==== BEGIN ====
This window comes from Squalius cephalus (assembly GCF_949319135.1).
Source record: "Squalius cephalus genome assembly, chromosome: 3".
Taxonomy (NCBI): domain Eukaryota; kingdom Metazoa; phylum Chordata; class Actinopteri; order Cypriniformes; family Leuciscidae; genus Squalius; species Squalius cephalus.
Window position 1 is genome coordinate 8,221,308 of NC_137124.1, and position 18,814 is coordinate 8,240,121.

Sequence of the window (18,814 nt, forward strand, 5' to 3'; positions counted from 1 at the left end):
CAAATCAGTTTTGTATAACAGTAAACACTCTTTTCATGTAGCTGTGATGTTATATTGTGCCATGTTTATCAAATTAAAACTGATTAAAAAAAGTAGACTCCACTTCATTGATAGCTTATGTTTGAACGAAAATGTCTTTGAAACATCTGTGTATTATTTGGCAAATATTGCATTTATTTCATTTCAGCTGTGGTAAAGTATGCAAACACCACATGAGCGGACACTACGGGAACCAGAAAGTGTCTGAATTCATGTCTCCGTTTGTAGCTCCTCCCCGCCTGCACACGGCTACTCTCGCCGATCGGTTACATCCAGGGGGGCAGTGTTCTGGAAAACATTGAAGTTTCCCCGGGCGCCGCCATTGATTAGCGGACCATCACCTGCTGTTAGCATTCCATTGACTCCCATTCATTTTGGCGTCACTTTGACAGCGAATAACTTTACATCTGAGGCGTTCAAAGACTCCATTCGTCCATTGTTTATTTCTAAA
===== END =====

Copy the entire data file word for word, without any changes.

This window comes from Squalius cephalus (assembly GCF_949319135.1).
Source record: "Squalius cephalus genome assembly, chromosome: 3".
Taxonomy (NCBI): domain Eukaryota; kingdom Metazoa; phylum Chordata; class Actinopteri; order Cypriniformes; family Leuciscidae; genus Squalius; species Squalius cephalus.
Window position 1 is genome coordinate 8,221,308 of NC_137124.1, and position 18,814 is coordinate 8,240,121.

Sequence of the window (18,814 nt, forward strand, 5' to 3'; positions counted from 1 at the left end):
CAAATCAGTTTTGTATAACAGTAAACACTCTTTTCATGTAGCTGTGATGTTATATTGTGCCATGTTTATCAAATTAAAACTGATTAAAAAAAGTAGACTCCACTTCATTGATAGCTTATGTTTGAACGAAAATGTCTTTGAAACATCTGTGTATTATTTGGCAAATATTGCATTTATTTCATTTCAGCTGTGGTAAAGTATGCAAACACCACATGAGCGGACACTACGGGAACCAGAAAGTGTCTGAATTCATGTCTCCGTTTGTAGCTCCTCCCCGCCTGCACACGGCTACTCTCGCCGATCGGTTACATCCAGGGGGGCAGTGTTCTGGAAAACATTGAAGTTTCCCCGGGCGCCGCCATTGATTAGCGGACCATCACCTGCTGTTAGCATTCCATTGACTCCCATTCATTTTGGCGTCACTTTGACAGCGAATAACTTTACATCTGAGGCGTTCAAAGACTCCATTCGTCCATTGTTTATTTCTAAA